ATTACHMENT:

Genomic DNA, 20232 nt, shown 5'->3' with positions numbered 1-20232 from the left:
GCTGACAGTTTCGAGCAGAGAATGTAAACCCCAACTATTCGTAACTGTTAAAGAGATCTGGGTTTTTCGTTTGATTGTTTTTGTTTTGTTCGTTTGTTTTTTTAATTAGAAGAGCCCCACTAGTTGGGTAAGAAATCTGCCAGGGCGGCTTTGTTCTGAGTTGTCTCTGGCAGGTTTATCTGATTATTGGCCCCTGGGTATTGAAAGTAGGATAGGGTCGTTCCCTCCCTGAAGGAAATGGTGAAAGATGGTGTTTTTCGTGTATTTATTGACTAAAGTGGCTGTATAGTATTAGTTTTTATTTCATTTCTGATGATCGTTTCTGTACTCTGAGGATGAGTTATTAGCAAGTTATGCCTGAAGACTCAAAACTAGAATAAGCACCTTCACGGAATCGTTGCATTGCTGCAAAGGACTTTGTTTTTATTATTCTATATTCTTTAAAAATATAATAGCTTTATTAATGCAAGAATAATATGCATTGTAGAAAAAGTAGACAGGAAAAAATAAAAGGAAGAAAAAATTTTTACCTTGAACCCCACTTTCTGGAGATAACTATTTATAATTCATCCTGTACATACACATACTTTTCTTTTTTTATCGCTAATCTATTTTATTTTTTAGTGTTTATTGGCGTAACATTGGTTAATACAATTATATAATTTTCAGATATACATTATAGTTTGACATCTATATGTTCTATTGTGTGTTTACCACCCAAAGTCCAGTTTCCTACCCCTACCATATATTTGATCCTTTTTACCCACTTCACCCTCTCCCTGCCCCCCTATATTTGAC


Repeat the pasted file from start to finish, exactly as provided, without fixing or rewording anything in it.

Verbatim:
Genomic DNA, 20232 nt, shown 5'->3' with positions numbered 1-20232 from the left:
GCTGACAGTTTCGAGCAGAGAATGTAAACCCCAACTATTCGTAACTGTTAAAGAGATCTGGGTTTTTCGTTTGATTGTTTTTGTTTTGTTCGTTTGTTTTTTTAATTAGAAGAGCCCCACTAGTTGGGTAAGAAATCTGCCAGGGCGGCTTTGTTCTGAGTTGTCTCTGGCAGGTTTATCTGATTATTGGCCCCTGGGTATTGAAAGTAGGATAGGGTCGTTCCCTCCCTGAAGGAAATGGTGAAAGATGGTGTTTTTCGTGTATTTATTGACTAAAGTGGCTGTATAGTATTAGTTTTTATTTCATTTCTGATGATCGTTTCTGTACTCTGAGGATGAGTTATTAGCAAGTTATGCCTGAAGACTCAAAACTAGAATAAGCACCTTCACGGAATCGTTGCATTGCTGCAAAGGACTTTGTTTTTATTATTCTATATTCTTTAAAAATATAATAGCTTTATTAATGCAAGAATAATATGCATTGTAGAAAAAGTAGACAGGAAAAAATAAAAGGAAGAAAAAATTTTTACCTTGAACCCCACTTTCTGGAGATAACTATTTATAATTCATCCTGTACATACACATACTTTTCTTTTTTTATCGCTAATCTATTTTATTTTTTAGTGTTTATTGGCGTAACATTGGTTAATACAATTATATAATTTTCAGATATACATTATAGTTTGACATCTATATGTTCTATTGTGTGTTTACCACCCAAAGTCCAGTTTCCTACCCCTACCATATATTTGATCCTTTTTACCCACTTCACCCTCTCCCTGCCCCCCTATATTTGAC